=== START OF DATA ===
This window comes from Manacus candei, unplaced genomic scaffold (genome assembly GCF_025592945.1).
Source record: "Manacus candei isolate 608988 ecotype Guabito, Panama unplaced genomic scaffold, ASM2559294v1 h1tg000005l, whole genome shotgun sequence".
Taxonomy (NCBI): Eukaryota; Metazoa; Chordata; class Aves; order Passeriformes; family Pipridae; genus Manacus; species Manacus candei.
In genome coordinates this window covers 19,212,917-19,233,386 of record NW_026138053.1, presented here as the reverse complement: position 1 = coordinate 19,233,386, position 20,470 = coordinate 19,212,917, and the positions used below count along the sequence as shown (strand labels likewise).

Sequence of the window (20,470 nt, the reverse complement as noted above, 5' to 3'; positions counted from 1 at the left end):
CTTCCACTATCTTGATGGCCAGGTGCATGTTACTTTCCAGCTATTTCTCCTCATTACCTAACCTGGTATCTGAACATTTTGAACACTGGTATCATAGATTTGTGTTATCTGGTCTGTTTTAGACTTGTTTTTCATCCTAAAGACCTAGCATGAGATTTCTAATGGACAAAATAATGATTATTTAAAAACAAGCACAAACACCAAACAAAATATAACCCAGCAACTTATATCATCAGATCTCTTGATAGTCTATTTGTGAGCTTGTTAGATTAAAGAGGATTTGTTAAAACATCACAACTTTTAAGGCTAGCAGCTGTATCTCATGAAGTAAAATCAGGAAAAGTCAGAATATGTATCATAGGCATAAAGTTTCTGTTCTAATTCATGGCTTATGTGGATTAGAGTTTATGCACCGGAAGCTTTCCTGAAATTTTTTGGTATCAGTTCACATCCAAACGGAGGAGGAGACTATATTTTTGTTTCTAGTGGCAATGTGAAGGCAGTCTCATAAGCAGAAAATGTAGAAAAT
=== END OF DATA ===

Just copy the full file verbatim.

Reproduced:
This window comes from Manacus candei, unplaced genomic scaffold (genome assembly GCF_025592945.1).
Source record: "Manacus candei isolate 608988 ecotype Guabito, Panama unplaced genomic scaffold, ASM2559294v1 h1tg000005l, whole genome shotgun sequence".
Taxonomy (NCBI): Eukaryota; Metazoa; Chordata; class Aves; order Passeriformes; family Pipridae; genus Manacus; species Manacus candei.
In genome coordinates this window covers 19,212,917-19,233,386 of record NW_026138053.1, presented here as the reverse complement: position 1 = coordinate 19,233,386, position 20,470 = coordinate 19,212,917, and the positions used below count along the sequence as shown (strand labels likewise).

Sequence of the window (20,470 nt, the reverse complement as noted above, 5' to 3'; positions counted from 1 at the left end):
CTTCCACTATCTTGATGGCCAGGTGCATGTTACTTTCCAGCTATTTCTCCTCATTACCTAACCTGGTATCTGAACATTTTGAACACTGGTATCATAGATTTGTGTTATCTGGTCTGTTTTAGACTTGTTTTTCATCCTAAAGACCTAGCATGAGATTTCTAATGGACAAAATAATGATTATTTAAAAACAAGCACAAACACCAAACAAAATATAACCCAGCAACTTATATCATCAGATCTCTTGATAGTCTATTTGTGAGCTTGTTAGATTAAAGAGGATTTGTTAAAACATCACAACTTTTAAGGCTAGCAGCTGTATCTCATGAAGTAAAATCAGGAAAAGTCAGAATATGTATCATAGGCATAAAGTTTCTGTTCTAATTCATGGCTTATGTGGATTAGAGTTTATGCACCGGAAGCTTTCCTGAAATTTTTTGGTATCAGTTCACATCCAAACGGAGGAGGAGACTATATTTTTGTTTCTAGTGGCAATGTGAAGGCAGTCTCATAAGCAGAAAATGTAGAAAAT